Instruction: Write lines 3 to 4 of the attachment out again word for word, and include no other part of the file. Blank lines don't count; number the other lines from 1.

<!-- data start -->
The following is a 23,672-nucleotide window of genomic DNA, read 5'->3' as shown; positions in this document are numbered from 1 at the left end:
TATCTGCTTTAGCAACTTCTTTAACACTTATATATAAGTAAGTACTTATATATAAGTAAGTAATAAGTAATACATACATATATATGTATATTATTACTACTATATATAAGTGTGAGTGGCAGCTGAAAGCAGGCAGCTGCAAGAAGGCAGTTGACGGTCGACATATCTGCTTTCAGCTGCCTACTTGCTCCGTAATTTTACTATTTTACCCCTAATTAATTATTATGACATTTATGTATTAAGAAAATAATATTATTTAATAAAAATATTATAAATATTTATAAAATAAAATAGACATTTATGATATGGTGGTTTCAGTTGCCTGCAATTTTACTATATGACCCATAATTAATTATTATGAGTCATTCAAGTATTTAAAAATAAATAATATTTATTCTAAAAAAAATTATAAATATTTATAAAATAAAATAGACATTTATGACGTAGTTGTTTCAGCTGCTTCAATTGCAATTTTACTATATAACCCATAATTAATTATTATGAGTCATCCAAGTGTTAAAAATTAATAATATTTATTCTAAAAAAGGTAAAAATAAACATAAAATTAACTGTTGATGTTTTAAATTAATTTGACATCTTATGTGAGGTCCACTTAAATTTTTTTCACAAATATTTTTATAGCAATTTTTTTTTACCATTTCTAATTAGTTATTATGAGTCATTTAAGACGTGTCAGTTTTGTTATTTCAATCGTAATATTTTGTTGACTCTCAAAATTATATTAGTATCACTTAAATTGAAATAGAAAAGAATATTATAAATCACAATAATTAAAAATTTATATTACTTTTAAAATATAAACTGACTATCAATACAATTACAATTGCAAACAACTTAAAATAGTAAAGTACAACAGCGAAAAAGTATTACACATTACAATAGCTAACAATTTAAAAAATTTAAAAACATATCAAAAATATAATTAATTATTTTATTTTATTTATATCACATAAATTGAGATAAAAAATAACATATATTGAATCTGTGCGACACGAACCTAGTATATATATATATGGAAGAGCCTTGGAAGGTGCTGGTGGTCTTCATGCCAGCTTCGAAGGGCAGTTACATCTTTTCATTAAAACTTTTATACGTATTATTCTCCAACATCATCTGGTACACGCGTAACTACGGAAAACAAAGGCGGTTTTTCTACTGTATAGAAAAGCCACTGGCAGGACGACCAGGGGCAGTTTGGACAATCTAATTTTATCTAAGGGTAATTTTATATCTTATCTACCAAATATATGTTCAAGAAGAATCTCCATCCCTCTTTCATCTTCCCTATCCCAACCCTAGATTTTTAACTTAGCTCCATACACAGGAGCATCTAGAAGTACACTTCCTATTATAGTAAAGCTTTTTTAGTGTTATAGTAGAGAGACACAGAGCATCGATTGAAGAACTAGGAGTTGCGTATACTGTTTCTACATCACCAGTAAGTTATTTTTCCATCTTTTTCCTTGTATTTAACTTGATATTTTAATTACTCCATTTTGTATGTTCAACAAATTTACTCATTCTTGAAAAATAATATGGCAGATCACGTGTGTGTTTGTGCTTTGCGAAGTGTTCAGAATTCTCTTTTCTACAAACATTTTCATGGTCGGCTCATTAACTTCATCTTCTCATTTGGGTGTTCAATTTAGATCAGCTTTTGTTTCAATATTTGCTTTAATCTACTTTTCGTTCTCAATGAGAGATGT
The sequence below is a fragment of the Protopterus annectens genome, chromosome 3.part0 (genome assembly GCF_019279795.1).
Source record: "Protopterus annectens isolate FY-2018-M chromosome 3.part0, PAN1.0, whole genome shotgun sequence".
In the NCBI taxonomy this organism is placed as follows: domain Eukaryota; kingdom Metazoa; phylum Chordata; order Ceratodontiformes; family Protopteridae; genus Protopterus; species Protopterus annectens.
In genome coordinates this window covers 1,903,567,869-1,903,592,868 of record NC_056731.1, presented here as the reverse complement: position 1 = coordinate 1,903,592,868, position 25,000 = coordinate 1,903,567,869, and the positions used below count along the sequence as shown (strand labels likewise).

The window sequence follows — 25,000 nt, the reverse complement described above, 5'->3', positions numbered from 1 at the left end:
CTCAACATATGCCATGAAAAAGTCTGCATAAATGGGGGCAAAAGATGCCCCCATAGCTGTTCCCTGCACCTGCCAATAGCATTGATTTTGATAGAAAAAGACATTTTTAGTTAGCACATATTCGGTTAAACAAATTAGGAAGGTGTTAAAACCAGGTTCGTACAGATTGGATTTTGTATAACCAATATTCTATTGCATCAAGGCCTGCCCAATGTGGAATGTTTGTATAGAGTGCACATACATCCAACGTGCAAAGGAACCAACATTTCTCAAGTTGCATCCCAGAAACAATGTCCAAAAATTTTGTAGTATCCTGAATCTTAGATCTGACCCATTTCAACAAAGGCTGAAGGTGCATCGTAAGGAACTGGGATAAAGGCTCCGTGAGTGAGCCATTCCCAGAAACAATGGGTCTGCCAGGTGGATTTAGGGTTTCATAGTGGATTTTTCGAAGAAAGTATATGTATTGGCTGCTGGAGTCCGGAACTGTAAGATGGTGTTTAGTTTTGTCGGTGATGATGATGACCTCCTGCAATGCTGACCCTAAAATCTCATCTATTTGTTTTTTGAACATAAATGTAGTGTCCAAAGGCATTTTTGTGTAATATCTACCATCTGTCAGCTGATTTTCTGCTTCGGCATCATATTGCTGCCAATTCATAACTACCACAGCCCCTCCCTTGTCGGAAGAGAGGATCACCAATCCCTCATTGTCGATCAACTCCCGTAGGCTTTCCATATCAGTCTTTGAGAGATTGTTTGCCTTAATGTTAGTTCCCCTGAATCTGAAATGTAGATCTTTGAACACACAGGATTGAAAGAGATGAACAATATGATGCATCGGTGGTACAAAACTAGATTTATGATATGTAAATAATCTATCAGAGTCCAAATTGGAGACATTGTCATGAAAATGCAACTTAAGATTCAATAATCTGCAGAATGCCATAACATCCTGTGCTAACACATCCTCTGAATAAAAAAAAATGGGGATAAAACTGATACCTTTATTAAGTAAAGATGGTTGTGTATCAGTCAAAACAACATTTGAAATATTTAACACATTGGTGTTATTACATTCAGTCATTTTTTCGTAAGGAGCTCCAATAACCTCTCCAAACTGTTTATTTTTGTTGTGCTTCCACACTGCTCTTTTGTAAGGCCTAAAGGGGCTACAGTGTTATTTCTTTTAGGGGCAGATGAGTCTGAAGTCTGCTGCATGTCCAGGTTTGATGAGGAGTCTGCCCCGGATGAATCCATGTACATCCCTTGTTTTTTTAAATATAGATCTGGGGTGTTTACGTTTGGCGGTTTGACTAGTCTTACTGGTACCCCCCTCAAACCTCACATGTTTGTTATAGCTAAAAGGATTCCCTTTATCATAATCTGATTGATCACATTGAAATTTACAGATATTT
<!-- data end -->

The sequence below is a fragment of the Protopterus annectens genome, chromosome 3.part0 (genome assembly GCF_019279795.1).
Source record: "Protopterus annectens isolate FY-2018-M chromosome 3.part0, PAN1.0, whole genome shotgun sequence".